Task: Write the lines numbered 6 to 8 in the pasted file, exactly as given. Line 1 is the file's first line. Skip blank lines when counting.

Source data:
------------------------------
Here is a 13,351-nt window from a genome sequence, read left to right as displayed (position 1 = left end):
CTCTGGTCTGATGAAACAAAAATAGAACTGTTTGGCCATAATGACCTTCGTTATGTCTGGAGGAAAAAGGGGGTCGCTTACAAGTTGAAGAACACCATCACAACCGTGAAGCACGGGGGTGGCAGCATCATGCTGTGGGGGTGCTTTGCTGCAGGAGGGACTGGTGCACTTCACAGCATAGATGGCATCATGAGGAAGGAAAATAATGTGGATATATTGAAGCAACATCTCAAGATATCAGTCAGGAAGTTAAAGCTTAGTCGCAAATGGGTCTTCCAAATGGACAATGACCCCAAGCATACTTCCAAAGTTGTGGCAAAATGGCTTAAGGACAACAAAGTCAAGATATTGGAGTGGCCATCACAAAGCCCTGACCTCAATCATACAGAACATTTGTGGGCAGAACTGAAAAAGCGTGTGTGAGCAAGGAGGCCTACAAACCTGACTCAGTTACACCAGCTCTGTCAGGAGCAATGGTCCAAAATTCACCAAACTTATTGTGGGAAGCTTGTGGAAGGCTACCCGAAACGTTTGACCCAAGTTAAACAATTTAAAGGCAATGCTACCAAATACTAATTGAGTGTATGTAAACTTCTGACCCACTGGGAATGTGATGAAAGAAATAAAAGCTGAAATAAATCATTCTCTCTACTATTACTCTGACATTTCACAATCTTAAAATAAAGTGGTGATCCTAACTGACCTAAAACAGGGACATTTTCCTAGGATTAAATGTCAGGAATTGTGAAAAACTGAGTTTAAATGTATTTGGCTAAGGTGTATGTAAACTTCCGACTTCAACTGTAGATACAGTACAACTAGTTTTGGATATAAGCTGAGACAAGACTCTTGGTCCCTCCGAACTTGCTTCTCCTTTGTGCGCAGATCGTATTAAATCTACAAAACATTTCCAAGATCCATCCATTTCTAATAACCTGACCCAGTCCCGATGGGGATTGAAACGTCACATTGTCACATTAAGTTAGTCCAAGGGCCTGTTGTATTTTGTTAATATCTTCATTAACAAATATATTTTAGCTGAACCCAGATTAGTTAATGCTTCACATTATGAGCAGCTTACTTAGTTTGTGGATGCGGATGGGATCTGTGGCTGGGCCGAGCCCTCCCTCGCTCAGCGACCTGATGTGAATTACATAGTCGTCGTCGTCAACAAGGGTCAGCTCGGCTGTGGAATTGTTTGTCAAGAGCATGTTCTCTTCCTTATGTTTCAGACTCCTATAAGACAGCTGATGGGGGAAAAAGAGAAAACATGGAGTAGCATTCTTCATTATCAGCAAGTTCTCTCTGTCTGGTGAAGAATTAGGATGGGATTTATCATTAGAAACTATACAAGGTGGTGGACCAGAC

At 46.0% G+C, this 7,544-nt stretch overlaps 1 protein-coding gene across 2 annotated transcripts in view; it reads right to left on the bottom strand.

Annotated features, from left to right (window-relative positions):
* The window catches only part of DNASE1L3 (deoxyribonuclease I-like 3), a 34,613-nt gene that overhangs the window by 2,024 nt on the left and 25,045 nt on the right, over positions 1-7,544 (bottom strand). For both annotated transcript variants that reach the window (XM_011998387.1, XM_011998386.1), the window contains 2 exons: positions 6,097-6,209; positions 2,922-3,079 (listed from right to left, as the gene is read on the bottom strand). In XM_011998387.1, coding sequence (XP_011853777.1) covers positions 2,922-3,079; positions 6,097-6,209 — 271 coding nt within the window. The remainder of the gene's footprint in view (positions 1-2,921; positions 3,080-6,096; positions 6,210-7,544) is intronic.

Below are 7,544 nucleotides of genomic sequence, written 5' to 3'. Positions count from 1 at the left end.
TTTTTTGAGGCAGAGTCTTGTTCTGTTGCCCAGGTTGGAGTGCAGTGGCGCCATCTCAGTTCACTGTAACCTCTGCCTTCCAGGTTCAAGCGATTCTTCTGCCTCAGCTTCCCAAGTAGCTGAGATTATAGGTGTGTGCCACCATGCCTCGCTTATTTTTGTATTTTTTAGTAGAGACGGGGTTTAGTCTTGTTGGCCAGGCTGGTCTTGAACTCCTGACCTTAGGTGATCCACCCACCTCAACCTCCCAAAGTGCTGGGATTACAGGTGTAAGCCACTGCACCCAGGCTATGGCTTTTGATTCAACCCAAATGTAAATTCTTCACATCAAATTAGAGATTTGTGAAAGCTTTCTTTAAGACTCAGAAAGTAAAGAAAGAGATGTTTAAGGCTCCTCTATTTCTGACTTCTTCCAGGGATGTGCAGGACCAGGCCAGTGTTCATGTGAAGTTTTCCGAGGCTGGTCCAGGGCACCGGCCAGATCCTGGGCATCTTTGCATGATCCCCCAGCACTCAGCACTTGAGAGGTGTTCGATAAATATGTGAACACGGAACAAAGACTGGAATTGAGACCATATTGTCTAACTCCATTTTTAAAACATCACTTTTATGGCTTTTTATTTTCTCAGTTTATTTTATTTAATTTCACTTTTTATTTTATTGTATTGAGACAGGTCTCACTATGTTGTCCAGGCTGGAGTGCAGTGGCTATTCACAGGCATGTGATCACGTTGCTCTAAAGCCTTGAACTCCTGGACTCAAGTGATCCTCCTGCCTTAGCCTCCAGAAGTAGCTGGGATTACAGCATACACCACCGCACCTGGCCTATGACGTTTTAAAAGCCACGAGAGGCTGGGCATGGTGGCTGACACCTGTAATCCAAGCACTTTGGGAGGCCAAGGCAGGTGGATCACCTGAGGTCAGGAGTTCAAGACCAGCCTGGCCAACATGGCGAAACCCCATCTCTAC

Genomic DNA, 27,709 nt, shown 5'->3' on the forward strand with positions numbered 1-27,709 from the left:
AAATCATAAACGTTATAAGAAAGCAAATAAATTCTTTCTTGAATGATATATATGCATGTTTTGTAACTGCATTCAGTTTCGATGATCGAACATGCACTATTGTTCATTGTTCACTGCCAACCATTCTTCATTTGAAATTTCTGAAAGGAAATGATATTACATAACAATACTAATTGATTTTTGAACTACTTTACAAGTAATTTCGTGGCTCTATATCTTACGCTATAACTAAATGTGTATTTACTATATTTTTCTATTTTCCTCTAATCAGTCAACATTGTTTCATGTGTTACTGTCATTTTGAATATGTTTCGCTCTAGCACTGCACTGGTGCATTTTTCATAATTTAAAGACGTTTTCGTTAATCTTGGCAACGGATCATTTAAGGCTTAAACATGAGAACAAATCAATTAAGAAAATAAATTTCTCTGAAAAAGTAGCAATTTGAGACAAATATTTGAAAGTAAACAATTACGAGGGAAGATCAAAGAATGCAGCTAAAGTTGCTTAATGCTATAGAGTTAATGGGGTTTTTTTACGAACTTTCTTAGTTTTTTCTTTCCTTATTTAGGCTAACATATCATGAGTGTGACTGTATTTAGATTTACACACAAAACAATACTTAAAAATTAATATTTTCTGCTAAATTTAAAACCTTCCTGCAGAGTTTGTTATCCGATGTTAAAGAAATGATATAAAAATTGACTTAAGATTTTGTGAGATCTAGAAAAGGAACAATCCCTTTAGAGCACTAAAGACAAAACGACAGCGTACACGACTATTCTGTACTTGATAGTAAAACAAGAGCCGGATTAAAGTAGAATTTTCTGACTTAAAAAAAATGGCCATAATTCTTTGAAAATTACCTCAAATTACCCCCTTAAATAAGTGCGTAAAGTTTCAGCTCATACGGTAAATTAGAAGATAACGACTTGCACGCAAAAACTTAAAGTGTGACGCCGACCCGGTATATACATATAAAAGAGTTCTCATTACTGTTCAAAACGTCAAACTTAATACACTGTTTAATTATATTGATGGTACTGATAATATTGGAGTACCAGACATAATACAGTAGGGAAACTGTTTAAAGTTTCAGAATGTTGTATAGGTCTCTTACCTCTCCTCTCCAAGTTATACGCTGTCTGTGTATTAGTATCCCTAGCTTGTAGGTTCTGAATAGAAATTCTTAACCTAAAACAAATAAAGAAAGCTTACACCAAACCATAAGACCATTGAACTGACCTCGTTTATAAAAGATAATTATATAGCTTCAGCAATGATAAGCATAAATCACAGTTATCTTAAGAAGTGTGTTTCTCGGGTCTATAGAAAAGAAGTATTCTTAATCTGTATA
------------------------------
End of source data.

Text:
Below are 7,544 nucleotides of genomic sequence, written 5' to 3'. Positions count from 1 at the left end.
TTTTTTGAGGCAGAGTCTTGTTCTGTTGCCCAGGTTGGAGTGCAGTGGCGCCATCTCAGTTCACTGTAACCTCTGCCTTCCAGGTTCAAGCGATTCTTCTGCCTCAGCTTCCCAAGTAGCTGAGATTATAGGTGTGTGCCACCATGCCTCGCTTATTTTTGTATTTTTTAGTAGAGACGGGGTTTAGTCTTGTTGGCCAGGCTGGTCTTGAACTCCTGACCTTAGGTGATCCACCCACCTCAACCTCCCAAAGTGCTGGGATTACAGGTGTAAGCCACTGCACCCAGGCTATGGCTTTTGATTCAACCCAAATGTAAATTCTTCACATCAAATTAGAGATTTGTGAAAGCTTTCTTTAAGACTCAGAAAGTAAAGAAAGAGATGTTTAAGGCTCCTCTATTTCTGACTTCTTCCAGGGATGTGCAGGACCAGGCCAGTGTTCATGTGAAGTTTTCCGAGGCTGGTCCAGGGCACCGGCCAGATCCTGGGCATCTTTGCATGATCCCCCAGCACTCAGCACTTGAGAGGTGTTCGATAAATATGTGAACACGGAACAAAGACTGGAATTGAGACCATATTGTCTAACTCCATTTTTAAAACATCACTTTTATGGCTTTTTATTTTCTCAGTTTATTTTATTTAATTTCACTTTTTATTTTATTGTATTGAGACAGGTCTCACTATGTTGTCCAGGCTGGAGTGCAGTGGCTATTCACAGGCATGTGATCACGTTGCTCTAAAGCCTTGAACTCCTGGACTCAAGTGATCCTCCTGCCTTAGCCTCCAGAAGTAGCTGGGATTACAGCATACACCACCGCACCTGGCCTATGACGTTTTAAAAGCCACGAGAGGCTGGGCATGGTGGCTGACACCTGTAATCCAAGCACTTTGGGAGGCCAAGGCAGGTGGATCACCTGAGGTCAGGAGTTCAAGACCAGCCTGGCCAACATGGCGAAACCCCATCTCTAC

Genomic DNA, 27,709 nt, shown 5'->3' on the forward strand with positions numbered 1-27,709 from the left: